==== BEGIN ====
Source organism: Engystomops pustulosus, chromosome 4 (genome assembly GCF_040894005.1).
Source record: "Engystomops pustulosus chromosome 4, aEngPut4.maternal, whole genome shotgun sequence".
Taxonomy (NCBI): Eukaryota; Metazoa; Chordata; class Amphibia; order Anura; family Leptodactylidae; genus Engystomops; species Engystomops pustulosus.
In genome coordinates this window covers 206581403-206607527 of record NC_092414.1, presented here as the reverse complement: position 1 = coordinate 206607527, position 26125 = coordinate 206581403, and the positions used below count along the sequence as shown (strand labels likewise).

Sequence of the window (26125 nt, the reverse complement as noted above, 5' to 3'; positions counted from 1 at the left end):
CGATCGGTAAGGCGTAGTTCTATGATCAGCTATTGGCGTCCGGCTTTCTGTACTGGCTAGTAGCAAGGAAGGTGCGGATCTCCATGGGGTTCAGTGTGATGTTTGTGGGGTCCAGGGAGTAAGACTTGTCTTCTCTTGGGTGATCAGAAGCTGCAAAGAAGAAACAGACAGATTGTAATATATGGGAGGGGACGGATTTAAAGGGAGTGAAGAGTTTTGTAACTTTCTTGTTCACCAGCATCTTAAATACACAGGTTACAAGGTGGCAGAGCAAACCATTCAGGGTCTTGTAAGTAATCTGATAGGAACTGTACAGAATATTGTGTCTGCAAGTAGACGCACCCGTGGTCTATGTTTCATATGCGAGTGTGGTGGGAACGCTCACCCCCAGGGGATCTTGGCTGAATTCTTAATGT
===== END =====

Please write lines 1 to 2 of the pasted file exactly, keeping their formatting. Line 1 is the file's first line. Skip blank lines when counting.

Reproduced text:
Source organism: Engystomops pustulosus, chromosome 4 (genome assembly GCF_040894005.1).
Source record: "Engystomops pustulosus chromosome 4, aEngPut4.maternal, whole genome shotgun sequence".